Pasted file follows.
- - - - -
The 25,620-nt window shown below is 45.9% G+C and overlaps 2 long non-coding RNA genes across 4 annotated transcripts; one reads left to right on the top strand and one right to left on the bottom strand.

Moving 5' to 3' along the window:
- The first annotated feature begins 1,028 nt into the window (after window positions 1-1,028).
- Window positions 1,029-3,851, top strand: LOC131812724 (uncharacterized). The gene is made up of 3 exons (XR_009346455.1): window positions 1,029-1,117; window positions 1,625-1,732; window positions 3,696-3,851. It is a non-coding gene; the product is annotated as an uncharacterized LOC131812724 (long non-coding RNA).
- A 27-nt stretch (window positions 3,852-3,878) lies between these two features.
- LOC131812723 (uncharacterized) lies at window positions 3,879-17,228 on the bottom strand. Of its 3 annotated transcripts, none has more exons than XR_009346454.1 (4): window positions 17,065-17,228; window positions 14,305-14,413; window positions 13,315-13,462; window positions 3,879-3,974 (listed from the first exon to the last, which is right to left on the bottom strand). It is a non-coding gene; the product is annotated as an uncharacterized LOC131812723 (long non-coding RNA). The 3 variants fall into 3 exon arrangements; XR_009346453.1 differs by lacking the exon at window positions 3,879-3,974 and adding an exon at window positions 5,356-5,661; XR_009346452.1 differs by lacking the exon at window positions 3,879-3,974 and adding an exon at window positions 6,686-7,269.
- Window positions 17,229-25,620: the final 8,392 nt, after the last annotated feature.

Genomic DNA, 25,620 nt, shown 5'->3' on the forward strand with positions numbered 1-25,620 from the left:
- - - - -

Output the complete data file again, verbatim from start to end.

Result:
The 25,620-nt window shown below is 45.9% G+C and overlaps 2 long non-coding RNA genes across 4 annotated transcripts; one reads left to right on the top strand and one right to left on the bottom strand.

Moving 5' to 3' along the window:
- The first annotated feature begins 1,028 nt into the window (after window positions 1-1,028).
- Window positions 1,029-3,851, top strand: LOC131812724 (uncharacterized). The gene is made up of 3 exons (XR_009346455.1): window positions 1,029-1,117; window positions 1,625-1,732; window positions 3,696-3,851. It is a non-coding gene; the product is annotated as an uncharacterized LOC131812724 (long non-coding RNA).
- A 27-nt stretch (window positions 3,852-3,878) lies between these two features.
- LOC131812723 (uncharacterized) lies at window positions 3,879-17,228 on the bottom strand. Of its 3 annotated transcripts, none has more exons than XR_009346454.1 (4): window positions 17,065-17,228; window positions 14,305-14,413; window positions 13,315-13,462; window positions 3,879-3,974 (listed from the first exon to the last, which is right to left on the bottom strand). It is a non-coding gene; the product is annotated as an uncharacterized LOC131812723 (long non-coding RNA). The 3 variants fall into 3 exon arrangements; XR_009346453.1 differs by lacking the exon at window positions 3,879-3,974 and adding an exon at window positions 5,356-5,661; XR_009346452.1 differs by lacking the exon at window positions 3,879-3,974 and adding an exon at window positions 6,686-7,269.
- Window positions 17,229-25,620: the final 8,392 nt, after the last annotated feature.

Genomic DNA, 25,620 nt, shown 5'->3' on the forward strand with positions numbered 1-25,620 from the left: